Knowledge : Taiji FAQ

George Chen

Highlighted comment
George Chen 11 hours ago on Youtube Practicalmethod  channel.

Hi Sifu Chen, I really enjoy your videos. I know that different teachers have different emphases and skills, and that some skills are more “practical” in the sense that they don’t require setup or cooperation of the other person in a live situation. That said, there are 2 or 3 online taiji teachers (e,g, Liang DeHua and Adam Meisner) who use “na” energy extensively to capture the partner’s body and push him out. Do you also teach this skill, and if not, why not? Thank you for considering my question. Read more

Question and Answer part two of the Chen Zhonghua Sept. 2019 Toronto Practical Method Workshop.
Presenter: Chen Zhonghua   Length: 10 min.   In: English   Year: 2019  Difficulty:1/5  At:Toronto

TO 1909-Q and A 2
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Question and Answer session at the Sept. 2019 Chen Zhonghua Toronto Practical Method Workshop.
Presenter: Chen Zhonghua   Length: 10 min.   In: English   Year: 2019  Difficulty:1/5  At:Toronto

TO 1909-Q and A 1
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We are collecting people’s impressions of Master Chen’s ability in the format of a short and concise description. Is there anything that shocks you when you met him for the first time? Please add your own impression as a comment below. The following are a few examples:

Wall – Kelvin Ho

Spear that pokes at you – Kelvin Ho

Body is different from a normal person – Kelvin Ho

Able to move individual body part – Kelvin Ho   Read more

True Disciple i

by Kelvin Ho on 2017/08/04

Who is a true disciple?

A true disciple is someone who follows the teacher based on the principles of the teachings. When the teacher evolves in his understanding, a true disciple will do the same. Even if the teacher and the true disciple don’t see each other for an extended period of time, their evolutions will still head in the same direction.

Taiji Trinity i

by Kelvin Ho on 2017/08/04

Principle: Separation of Yin and Yang
Concept: Indirect Power
Action: In with elbow no hand, out with hand no elbow.

These are three ways of describing taiji. They are one and the same.

Master Chen Zhonghua discussed the above during a Q&A session at the North American Practical Method Training Camp from Jul 29 to Aug 2, 2017.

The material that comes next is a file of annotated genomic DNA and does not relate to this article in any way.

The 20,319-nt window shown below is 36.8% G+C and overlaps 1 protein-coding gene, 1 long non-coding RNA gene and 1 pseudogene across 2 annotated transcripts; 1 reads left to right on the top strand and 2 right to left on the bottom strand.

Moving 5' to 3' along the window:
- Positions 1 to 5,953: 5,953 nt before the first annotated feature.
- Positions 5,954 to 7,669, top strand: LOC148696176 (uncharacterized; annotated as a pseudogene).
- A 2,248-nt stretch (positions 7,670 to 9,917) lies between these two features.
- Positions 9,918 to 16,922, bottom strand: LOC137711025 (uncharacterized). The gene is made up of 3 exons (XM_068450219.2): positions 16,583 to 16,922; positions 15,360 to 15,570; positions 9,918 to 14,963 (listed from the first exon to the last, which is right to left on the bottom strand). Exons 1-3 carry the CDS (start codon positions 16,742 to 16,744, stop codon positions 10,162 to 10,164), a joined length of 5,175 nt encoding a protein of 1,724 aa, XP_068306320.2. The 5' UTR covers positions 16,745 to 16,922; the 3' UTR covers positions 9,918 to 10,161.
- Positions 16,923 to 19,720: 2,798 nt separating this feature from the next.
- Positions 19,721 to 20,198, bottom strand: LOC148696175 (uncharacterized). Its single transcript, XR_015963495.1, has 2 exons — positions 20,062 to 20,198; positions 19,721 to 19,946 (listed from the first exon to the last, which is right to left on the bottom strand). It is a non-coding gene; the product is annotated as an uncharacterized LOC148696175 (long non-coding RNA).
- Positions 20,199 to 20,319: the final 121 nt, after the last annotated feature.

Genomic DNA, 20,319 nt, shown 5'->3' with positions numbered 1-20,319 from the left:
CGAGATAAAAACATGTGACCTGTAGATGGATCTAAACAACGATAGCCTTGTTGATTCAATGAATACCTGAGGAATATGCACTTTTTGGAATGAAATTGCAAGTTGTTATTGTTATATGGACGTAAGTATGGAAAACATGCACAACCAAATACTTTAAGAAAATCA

Hello Master Chen

I have a question about kua, shoulder and shun/ni.

My question is when you are doing say, cloud hands. You show this on one of your videos here called How To Keep The Center from 3.25. You are on left leg and kua opens on left side and the left hand looks like Ni. Does this mean that the kua opening always coincides with Ni chan and closing of kua is shun chan.

Also in one of your videos I remember you say that when hip opens then same side shoulder kua closes and vice versa. What does this mean exactly with the shoulder kua closing or opening. Does opening of shouldre kua mean that shoulder is not sunk and closed shoulder kua means shoulder is not sunk?


Video in Chinese:


  1. Master Chen when answering the question focused on Practical Method itself, and left it to the audience to do the comparison, as he couldn’t represent the other art.
  2. Practical Method’s core is rotation. Spiral and silk reeling is rotation plus distance.
  3. We can never do true rotation. It’s impossible for us to do 360 degree rotation. We can perform a lever action. A lever action is a part of a rotation.
  4. Form training is to create levers in our bodies.
  5. Grandmaster Hong Junsheng has the 10-word saying “Out with hand no elbow, in with elbow no hand”. Lin Ketong calls it 10-word mantra.
  6. This mantra actually describes the lever action.

During the Toronto workshop today, Master Chen asked me to write about taking the group photo before we start the activities for the day from now on.

Questions students prepared for the June 2016 Chen Zhonghua Berlin Workshop.

Athanasios Alexatos

Master Chen can you show us and tell us a few things about the 8 energys in practical method ?

Read more

The answer is NO!

It looks like wrestling. It looks like wrestling. It looks like wrestling. Read more

In recent years, taiji has been (in China because of the demonstration at the 2008 Olympic Games Opening ceremony) described as moving clouds and running water. 行云流水。 Read more

Hi guys, after the workshop with Chen Zhonghua in Berlin – which was fantastic – I`m planning my training schedule. A minimum to do every – EVERY – day! Read more

Originally published in 2007

We are masters of tools and in return, tools also control us. Through years of teaching in North America, I have come to the conclusion that weapons and device training must be started at the beginning, not at the end. Read more

Xu (1)虚: Empty.
Shi (2) 实: Solid.

One is empty while the other one must be solid. Taijiquan is the art of Empty rooted in the Solid and vice versa.

Empty and Solid must be equal. Use the feet as an example. One cannot stand on one foot and then the other. One must be on both feet at all times. But one foot is used to work while the other is used to support.